Funniest April Fools’ Day Dog Videos

It’s the first day of April, and you know what that means – watch your back, it’s April Fools’ Day! We love following all of the fun videos and inventive pranks throughout social media, and we thought, why not pull together some of our favorite dog-themed April Fools’ jokes from the past few years? Enjoy, let us know which one is your favorite, and…oh no, Lucy has taken over our blog!

Lucy the dog orders pizza

Just kidding…here are the dog pranks!

Pets Un-Leashed from T-Mobile

Have you ever found yourself sitting at your desk at work wondering, “What is my dog doing right now?” Well, wireless carrier T-Mobile has the solution – with Pets Un-Leashed, you can get your dog his own smartphone and add him to your plan for $5 a month! Just be careful, you may have watch out if your dog spends too much time on “DogTube” or Pet Tinder. Check out the “un-commercial” below, and visit the Pets Un-Leashed website to see how T-Mobile is using this fun video to support the Humane Society of the United States.

Hulu Pets

This April Fools’ Day, video streaming site Hulu launched “Hulu Pets,” a new collection of shows your dog, cat, ferret or parrot will love to binge-watch all weekend. There’s “The Real Pugs of Portland,” a Real Housewives-style show where wrinkles aren’t a menace but a point of pride. Cats will be mesmerized by “Laser Pointer: The Series.” For dog foodies, there’s the cooking competition show “Bone Appetit.” And finally, our favorite new show is “The Bark” (aka “The Voice” for dogs) – see the adorable clip below. If only these shows were real!

Warby Barker

Back in 2012, online eyeglass purveyor Warby Parker built a companion site “Warby Barker” as an April Fools’ Day prank, and it went viral. The new site’s motto? “Friends don’t let friends wear unattractive eyewear — why wouldn’t you extend the same courtesy to your pet?” Hipster dogs everywhere, your dreams have come true! Check out the site (complete with hilarious photos of some very patient dog models), and watch the video below.

Zumba® for Dogs

Does your dog need to shed some winter weight? Why not try Zumba® for Dogs! You pup will love the Latin beats, fast pace and the brightly colored workout wardrobe. Of course, it might be hard to hear the instruction over all the barking. This fun parody video already has the public clamoring for Zumba for Cats. Something tells us they won’t be falling for that joke as easily as the puppies.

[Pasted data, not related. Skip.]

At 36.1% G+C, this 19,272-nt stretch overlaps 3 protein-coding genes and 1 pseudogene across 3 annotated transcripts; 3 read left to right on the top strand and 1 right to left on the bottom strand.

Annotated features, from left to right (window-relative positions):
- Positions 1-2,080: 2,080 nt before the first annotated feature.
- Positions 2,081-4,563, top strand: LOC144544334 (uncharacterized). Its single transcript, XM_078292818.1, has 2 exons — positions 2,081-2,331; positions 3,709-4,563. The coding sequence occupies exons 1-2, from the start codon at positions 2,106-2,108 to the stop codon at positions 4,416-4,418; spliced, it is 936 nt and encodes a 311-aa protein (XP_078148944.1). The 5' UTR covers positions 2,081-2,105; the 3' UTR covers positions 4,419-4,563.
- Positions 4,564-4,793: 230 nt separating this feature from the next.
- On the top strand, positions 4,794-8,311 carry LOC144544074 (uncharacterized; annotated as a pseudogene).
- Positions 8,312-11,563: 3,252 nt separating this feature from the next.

Unleashed by Petco’s Dog on a Stick

What’s the only thing more popular than selfies these days? Dog and cat photos, of course. Unleashed by Petco – a division of the pet store chain featuring smaller, neighborhood stores in urban and suburbans markets – capitalized on the “selfie” trend with this new one-day-only “product” that allows your pet to snap his or her own Instagram closeups and Facebook vacation photo albums. (Warning: may cause increased narcissism and permanent “duck face.”)

Did we miss any other great pet April Fools’ Day videos? Post them in the comments, or share them on our Facebook page. Enjoy the merriest, scariest, silliest day of the year!

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Posted in New & Noteworthy

‘Copreneurs’ Make Great DogWatch Dealers!

With several excellent DogWatch Dealership opportunities currently available, we have been thinking about the attributes of successful DogWatch Dealers. According to “Married to the Job (And Each Other)” a February 14, 2011 Wall Street Journal article, “about a third of all family businesses are husband and wife teams.”  The article refers to these working spouses as ‘copreneurs,’ noting that “many couples say the complimentary personalities that brought them together make them logical business partners.”

It’s probably not surprising that copreneurs have a significant presence in the DogWatch Dealer network and are at the center of many successful Dealerships. Chicago, Atlanta, Pittsburgh and Columbus, Ohio are but a few of the many markets where husband and wife owned DogWatch Dealerships have been recognized for outstanding sales growth and customer service.

Glenn Muske, a small business specialist who has studied coprenuers for 15 years, says that while not every couple is cut out for the demands of running a business together, others are perfectly suited to becoming business partners. These couples are “so in sync with one another that the business becomes an extension of the relationship…Those couples succeed as business partners because they bring trust, communication and commitment to the table.” Muske adds that these successful copreneurs have “clearly defined roles within the company and consider the business a ‘way of life’ that gives them more flexibility as a family.”

Liz and Jack Goetz of DogWatch of Greater Pittsburgh

Liz and Jack Goetz, receiving their “Top Dog” Award at the 2015 DogWatch Dealer Meeting

Jack and Liz Goetz of DogWatch of Greater Pittsburgh didn’t initially set off to become copreneurs. While the decision to enter into the pet containment business 13 years ago was a joint one, Liz kept her job as a CPA while Jack ran the new business. After working on a five-year plan, Jack decided he needed to hire help to run the office and manage customer service while he traveled to customers’ homes for estimates, worked with the dogs and trained his installers. Jack was surprised when Liz told him, “How about me?” While her previous job was more focused on number crunching than answering phones, Liz quickly excelled in the customer service role, and the Goetz team grew to be one of DogWatch’s top-selling Dealers. While they try to keep their work and home life separate, the nature of working with dogs means that “shop talk” can actually be enjoyable. Some of their clients have come back to DogWatch of Greater Pittsburgh for their second or third dogs, and Jack and Liz love seeing these generations of family dogs and knowing that they have helped keep them happy and safe.